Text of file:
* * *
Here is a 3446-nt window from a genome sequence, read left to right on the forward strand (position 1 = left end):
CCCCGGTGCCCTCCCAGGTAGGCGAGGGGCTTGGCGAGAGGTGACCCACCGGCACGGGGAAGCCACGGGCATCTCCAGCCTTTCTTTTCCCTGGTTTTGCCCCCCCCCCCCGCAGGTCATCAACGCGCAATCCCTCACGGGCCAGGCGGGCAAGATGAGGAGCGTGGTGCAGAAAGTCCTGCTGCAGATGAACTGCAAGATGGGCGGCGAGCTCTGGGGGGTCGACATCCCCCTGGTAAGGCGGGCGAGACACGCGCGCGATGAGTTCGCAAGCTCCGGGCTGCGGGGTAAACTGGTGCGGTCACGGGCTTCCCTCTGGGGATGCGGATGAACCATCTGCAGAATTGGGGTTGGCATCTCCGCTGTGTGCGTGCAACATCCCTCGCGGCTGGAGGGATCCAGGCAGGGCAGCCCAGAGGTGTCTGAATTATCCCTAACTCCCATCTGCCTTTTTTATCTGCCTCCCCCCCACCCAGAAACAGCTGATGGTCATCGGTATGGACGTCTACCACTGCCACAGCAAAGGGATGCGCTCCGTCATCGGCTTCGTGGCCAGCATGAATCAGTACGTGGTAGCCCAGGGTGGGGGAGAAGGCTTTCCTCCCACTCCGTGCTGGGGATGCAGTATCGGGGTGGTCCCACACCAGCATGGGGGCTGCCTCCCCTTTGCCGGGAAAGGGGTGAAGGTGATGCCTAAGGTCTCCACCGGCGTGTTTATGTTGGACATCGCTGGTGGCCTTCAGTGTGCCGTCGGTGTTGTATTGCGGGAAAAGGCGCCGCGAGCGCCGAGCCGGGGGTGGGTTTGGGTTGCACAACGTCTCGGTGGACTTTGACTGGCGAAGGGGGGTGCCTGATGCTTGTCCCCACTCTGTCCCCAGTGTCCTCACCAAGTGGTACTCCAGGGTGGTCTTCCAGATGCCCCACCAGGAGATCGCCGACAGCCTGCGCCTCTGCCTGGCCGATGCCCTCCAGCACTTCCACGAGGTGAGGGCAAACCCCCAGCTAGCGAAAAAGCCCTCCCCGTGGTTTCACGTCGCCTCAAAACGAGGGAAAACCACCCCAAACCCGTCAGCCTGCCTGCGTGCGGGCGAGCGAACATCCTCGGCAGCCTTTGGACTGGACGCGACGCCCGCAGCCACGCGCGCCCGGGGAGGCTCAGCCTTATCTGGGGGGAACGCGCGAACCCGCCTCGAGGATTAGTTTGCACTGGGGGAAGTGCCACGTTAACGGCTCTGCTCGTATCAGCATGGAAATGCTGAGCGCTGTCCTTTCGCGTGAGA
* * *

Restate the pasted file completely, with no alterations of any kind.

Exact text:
Here is a 3446-nt window from a genome sequence, read left to right on the forward strand (position 1 = left end):
CCCCGGTGCCCTCCCAGGTAGGCGAGGGGCTTGGCGAGAGGTGACCCACCGGCACGGGGAAGCCACGGGCATCTCCAGCCTTTCTTTTCCCTGGTTTTGCCCCCCCCCCCCGCAGGTCATCAACGCGCAATCCCTCACGGGCCAGGCGGGCAAGATGAGGAGCGTGGTGCAGAAAGTCCTGCTGCAGATGAACTGCAAGATGGGCGGCGAGCTCTGGGGGGTCGACATCCCCCTGGTAAGGCGGGCGAGACACGCGCGCGATGAGTTCGCAAGCTCCGGGCTGCGGGGTAAACTGGTGCGGTCACGGGCTTCCCTCTGGGGATGCGGATGAACCATCTGCAGAATTGGGGTTGGCATCTCCGCTGTGTGCGTGCAACATCCCTCGCGGCTGGAGGGATCCAGGCAGGGCAGCCCAGAGGTGTCTGAATTATCCCTAACTCCCATCTGCCTTTTTTATCTGCCTCCCCCCCACCCAGAAACAGCTGATGGTCATCGGTATGGACGTCTACCACTGCCACAGCAAAGGGATGCGCTCCGTCATCGGCTTCGTGGCCAGCATGAATCAGTACGTGGTAGCCCAGGGTGGGGGAGAAGGCTTTCCTCCCACTCCGTGCTGGGGATGCAGTATCGGGGTGGTCCCACACCAGCATGGGGGCTGCCTCCCCTTTGCCGGGAAAGGGGTGAAGGTGATGCCTAAGGTCTCCACCGGCGTGTTTATGTTGGACATCGCTGGTGGCCTTCAGTGTGCCGTCGGTGTTGTATTGCGGGAAAAGGCGCCGCGAGCGCCGAGCCGGGGGTGGGTTTGGGTTGCACAACGTCTCGGTGGACTTTGACTGGCGAAGGGGGGTGCCTGATGCTTGTCCCCACTCTGTCCCCAGTGTCCTCACCAAGTGGTACTCCAGGGTGGTCTTCCAGATGCCCCACCAGGAGATCGCCGACAGCCTGCGCCTCTGCCTGGCCGATGCCCTCCAGCACTTCCACGAGGTGAGGGCAAACCCCCAGCTAGCGAAAAAGCCCTCCCCGTGGTTTCACGTCGCCTCAAAACGAGGGAAAACCACCCCAAACCCGTCAGCCTGCCTGCGTGCGGGCGAGCGAACATCCTCGGCAGCCTTTGGACTGGACGCGACGCCCGCAGCCACGCGCGCCCGGGGAGGCTCAGCCTTATCTGGGGGGAACGCGCGAACCCGCCTCGAGGATTAGTTTGCACTGGGGGAAGTGCCACGTTAACGGCTCTGCTCGTATCAGCATGGAAATGCTGAGCGCTGTCCTTTCGCGTGAGA